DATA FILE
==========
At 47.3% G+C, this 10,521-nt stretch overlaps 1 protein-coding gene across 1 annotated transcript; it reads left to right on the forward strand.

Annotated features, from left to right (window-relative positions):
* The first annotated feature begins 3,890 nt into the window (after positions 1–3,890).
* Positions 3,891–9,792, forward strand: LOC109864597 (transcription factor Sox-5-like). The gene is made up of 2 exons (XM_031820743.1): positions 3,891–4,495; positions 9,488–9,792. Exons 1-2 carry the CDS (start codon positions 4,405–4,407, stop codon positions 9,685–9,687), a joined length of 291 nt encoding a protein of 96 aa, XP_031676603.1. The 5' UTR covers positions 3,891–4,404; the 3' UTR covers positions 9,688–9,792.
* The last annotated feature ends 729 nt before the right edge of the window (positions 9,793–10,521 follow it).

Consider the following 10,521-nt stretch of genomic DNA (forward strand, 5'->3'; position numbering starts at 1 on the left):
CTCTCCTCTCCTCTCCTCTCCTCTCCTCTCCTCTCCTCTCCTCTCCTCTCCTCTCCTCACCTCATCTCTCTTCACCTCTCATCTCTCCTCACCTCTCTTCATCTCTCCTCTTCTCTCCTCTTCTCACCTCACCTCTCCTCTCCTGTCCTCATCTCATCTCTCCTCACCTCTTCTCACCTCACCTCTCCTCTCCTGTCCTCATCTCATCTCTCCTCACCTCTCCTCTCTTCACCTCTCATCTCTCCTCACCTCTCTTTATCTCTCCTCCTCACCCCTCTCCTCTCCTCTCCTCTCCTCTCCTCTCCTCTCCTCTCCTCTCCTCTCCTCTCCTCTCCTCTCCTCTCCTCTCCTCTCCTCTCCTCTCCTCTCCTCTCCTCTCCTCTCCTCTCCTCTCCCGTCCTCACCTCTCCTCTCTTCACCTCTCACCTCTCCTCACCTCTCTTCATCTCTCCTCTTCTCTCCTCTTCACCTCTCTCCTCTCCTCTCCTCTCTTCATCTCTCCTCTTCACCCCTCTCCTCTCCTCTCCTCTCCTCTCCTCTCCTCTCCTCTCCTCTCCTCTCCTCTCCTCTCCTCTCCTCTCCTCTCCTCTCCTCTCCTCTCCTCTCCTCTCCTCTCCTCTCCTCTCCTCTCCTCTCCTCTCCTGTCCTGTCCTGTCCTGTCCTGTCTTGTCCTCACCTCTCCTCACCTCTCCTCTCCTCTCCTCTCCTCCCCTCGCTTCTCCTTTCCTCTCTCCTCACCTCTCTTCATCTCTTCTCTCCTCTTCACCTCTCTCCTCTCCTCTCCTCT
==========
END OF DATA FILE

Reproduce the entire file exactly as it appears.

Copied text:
At 47.3% G+C, this 10,521-nt stretch overlaps 1 protein-coding gene across 1 annotated transcript; it reads left to right on the forward strand.

Annotated features, from left to right (window-relative positions):
* The first annotated feature begins 3,890 nt into the window (after positions 1–3,890).
* Positions 3,891–9,792, forward strand: LOC109864597 (transcription factor Sox-5-like). The gene is made up of 2 exons (XM_031820743.1): positions 3,891–4,495; positions 9,488–9,792. Exons 1-2 carry the CDS (start codon positions 4,405–4,407, stop codon positions 9,685–9,687), a joined length of 291 nt encoding a protein of 96 aa, XP_031676603.1. The 5' UTR covers positions 3,891–4,404; the 3' UTR covers positions 9,688–9,792.
* The last annotated feature ends 729 nt before the right edge of the window (positions 9,793–10,521 follow it).

Consider the following 10,521-nt stretch of genomic DNA (forward strand, 5'->3'; position numbering starts at 1 on the left):
CTCTCCTCTCCTCTCCTCTCCTCTCCTCTCCTCTCCTCTCCTCTCCTCTCCTCTCCTCACCTCATCTCTCTTCACCTCTCATCTCTCCTCACCTCTCTTCATCTCTCCTCTTCTCTCCTCTTCTCACCTCACCTCTCCTCTCCTGTCCTCATCTCATCTCTCCTCACCTCTTCTCACCTCACCTCTCCTCTCCTGTCCTCATCTCATCTCTCCTCACCTCTCCTCTCTTCACCTCTCATCTCTCCTCACCTCTCTTTATCTCTCCTCCTCACCCCTCTCCTCTCCTCTCCTCTCCTCTCCTCTCCTCTCCTCTCCTCTCCTCTCCTCTCCTCTCCTCTCCTCTCCTCTCCTCTCCTCTCCTCTCCTCTCCTCTCCTCTCCTCTCCTCTCCTCTCCCGTCCTCACCTCTCCTCTCTTCACCTCTCACCTCTCCTCACCTCTCTTCATCTCTCCTCTTCTCTCCTCTTCACCTCTCTCCTCTCCTCTCCTCTCTTCATCTCTCCTCTTCACCCCTCTCCTCTCCTCTCCTCTCCTCTCCTCTCCTCTCCTCTCCTCTCCTCTCCTCTCCTCTCCTCTCCTCTCCTCTCCTCTCCTCTCCTCTCCTCTCCTCTCCTCTCCTCTCCTCTCCTCTCCTCTCCTCTCCTGTCCTGTCCTGTCCTGTCCTGTCTTGTCCTCACCTCTCCTCACCTCTCCTCTCCTCTCCTCTCCTCCCCTCGCTTCTCCTTTCCTCTCTCCTCACCTCTCTTCATCTCTTCTCTCCTCTTCACCTCTCTCCTCTCCTCTCCTCT